St. Olaf College | News

Caring for the earth, starting with efforts on campus

At St. Olaf College, we work to identify sustainability goals and put them into action. St. Olaf was the first liberal arts college in the nation to construct a utility-grade wind turbine for the sole purpose of providing energy directly to the campus. Nicknamed “Big Ole” by students and faculty, the St. Olaf wind turbine rises above 40 acres of college-owned land blanketed with solar panels. The college’s solar subscriptions, combined with the energy generated by its wind turbine, have enabled St. Olaf to achieve 100 percent carbon-free electrical power.

Bordering both the wind turbine and solar panels are the St. Olaf Natural Lands — 350 acres of woods, prairies, wetlands, and trails adjacent to campus that the college has spent more than three decades restoring to recreate ecosystems that were once common in southern Minnesota. Through research and conservation work, faculty and students work together on sustainable practices that can be shared with the wider community.

A commitment to sustainable farming: At St. Olaf, student action can facilitate campuswide change. Megan Gregory ’04 researched land sustainability during her time at St. Olaf, drafting a report showing that the use of sustainable practices does not have an impact on a farmer’s ability to make a profit. Gregory took her findings to those in charge of managing the 400 acres of farmland that St. Olaf owns adjacent to campus, ultimately resulting in the implementation of a “no-till” policy. The action of tilling soil is considered to be environmentally invasive, as the process releases excess carbon into the atmosphere and disrupts soil biota. Farmers in the community who rent St. Olaf farmland are required to abide by the college’s sustainable farming practices.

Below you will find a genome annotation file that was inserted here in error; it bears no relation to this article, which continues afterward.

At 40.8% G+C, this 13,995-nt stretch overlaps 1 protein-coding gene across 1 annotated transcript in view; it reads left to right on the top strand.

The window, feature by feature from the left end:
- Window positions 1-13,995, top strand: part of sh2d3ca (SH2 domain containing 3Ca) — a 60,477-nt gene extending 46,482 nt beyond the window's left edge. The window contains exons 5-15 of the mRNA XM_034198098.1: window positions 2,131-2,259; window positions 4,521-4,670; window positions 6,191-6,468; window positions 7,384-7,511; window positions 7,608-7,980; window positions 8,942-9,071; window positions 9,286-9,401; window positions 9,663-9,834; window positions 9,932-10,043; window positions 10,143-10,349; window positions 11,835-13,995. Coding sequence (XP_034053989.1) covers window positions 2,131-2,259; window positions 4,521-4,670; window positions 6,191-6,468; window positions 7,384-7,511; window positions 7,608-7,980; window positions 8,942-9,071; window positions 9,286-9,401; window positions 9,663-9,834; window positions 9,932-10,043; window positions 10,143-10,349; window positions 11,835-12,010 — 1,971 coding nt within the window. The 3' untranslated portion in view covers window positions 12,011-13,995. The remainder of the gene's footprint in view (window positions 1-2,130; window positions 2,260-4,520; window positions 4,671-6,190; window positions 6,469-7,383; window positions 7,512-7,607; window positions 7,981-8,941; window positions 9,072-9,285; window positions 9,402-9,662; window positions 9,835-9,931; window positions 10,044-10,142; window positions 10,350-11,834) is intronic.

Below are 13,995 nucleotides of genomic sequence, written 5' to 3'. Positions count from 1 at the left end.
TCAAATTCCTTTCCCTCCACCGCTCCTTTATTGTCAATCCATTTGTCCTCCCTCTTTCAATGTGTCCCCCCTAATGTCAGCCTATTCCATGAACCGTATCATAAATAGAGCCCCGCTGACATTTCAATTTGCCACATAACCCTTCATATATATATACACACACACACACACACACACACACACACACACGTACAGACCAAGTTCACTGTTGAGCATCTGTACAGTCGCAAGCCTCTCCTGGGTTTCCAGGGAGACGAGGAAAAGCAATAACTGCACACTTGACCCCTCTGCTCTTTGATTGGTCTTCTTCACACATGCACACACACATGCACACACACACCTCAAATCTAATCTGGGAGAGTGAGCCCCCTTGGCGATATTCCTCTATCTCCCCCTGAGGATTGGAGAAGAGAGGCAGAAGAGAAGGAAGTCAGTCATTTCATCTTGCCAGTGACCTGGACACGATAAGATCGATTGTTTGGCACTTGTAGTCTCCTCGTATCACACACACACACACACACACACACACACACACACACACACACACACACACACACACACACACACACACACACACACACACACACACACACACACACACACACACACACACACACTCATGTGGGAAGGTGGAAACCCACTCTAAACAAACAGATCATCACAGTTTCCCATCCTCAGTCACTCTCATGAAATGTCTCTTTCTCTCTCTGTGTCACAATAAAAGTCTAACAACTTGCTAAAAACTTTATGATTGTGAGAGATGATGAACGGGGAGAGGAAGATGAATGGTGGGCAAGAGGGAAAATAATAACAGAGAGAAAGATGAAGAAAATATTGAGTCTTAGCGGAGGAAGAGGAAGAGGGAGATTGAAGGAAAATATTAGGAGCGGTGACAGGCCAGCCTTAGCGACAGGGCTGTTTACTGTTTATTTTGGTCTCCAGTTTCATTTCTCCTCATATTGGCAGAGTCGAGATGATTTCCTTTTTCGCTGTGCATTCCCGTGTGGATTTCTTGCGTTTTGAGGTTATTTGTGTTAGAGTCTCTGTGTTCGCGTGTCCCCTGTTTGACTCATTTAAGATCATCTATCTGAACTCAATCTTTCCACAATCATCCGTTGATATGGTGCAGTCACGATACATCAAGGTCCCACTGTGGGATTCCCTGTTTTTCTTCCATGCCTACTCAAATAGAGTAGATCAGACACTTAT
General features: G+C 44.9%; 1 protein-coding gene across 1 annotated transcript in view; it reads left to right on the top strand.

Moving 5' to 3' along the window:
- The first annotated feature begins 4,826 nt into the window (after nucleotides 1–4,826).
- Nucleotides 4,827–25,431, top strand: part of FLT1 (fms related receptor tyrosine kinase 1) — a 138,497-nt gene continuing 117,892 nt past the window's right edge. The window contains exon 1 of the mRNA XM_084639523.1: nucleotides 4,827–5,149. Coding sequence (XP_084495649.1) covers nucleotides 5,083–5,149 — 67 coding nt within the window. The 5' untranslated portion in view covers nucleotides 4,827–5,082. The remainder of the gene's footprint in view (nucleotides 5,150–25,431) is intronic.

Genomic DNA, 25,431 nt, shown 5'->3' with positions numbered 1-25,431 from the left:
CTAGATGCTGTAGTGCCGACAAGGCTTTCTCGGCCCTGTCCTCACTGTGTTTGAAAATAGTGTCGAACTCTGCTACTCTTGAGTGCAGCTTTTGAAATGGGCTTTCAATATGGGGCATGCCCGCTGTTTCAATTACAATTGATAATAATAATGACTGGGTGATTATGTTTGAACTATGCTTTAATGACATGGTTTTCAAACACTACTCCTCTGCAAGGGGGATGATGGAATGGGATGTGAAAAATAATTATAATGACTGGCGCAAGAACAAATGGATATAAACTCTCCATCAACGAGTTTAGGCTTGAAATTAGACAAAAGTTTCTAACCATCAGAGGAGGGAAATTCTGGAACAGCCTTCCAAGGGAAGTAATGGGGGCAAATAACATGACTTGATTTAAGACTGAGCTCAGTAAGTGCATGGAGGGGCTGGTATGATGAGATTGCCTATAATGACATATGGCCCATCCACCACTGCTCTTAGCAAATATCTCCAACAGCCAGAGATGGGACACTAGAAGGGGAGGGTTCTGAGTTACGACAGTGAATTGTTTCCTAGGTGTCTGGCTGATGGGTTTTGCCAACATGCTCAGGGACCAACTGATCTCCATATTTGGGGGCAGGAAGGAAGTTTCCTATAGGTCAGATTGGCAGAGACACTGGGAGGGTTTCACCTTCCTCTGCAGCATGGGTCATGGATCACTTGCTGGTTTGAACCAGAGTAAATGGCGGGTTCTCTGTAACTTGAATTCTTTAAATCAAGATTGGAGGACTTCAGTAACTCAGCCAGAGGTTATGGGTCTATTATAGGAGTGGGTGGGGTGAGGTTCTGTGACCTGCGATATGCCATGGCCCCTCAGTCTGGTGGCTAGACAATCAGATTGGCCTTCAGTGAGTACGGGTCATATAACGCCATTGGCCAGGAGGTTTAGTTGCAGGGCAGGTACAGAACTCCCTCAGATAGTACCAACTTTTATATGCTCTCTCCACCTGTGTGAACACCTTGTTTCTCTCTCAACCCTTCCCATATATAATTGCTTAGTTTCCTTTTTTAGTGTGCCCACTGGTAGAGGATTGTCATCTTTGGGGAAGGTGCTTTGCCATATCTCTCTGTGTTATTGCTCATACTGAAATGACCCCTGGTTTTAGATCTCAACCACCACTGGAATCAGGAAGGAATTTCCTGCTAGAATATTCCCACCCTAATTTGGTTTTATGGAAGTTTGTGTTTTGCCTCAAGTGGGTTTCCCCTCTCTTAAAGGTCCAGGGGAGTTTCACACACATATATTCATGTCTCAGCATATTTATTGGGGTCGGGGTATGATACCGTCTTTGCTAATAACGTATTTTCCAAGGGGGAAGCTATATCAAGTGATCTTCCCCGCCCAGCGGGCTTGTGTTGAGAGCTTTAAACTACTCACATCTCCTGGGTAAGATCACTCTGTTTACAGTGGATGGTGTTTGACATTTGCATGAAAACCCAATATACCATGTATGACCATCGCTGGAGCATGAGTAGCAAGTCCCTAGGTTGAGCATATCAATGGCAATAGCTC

A campus garden that produces two tons of produce: St. Olaf Garden Research and Organic Works (STOGROW) is an acre of student-run farmland situated in St. Olaf’s Natural Lands. Students working in the campus garden spend time learning organic farming techniques and sustainable practices before selling the produce to the campus food service, Bon Appétit. Their farm-to-table operation brings more than two tons of campus-grown produce into the dining hall each year.

Student farmers Gunnar Bodvarsson ’22 and Claire Michelsen ’23 say that STOGROW has allowed students to explore their interests in an impactful way, connecting agriculture to humanity’s future. In addition to agricultural sustainability, the student-led Environmental Coalition has partnered with St. Olaf Custodial Services to develop a composting program, placing bins around campus that help the college collect and compost nearly 175 tons of food waste annually.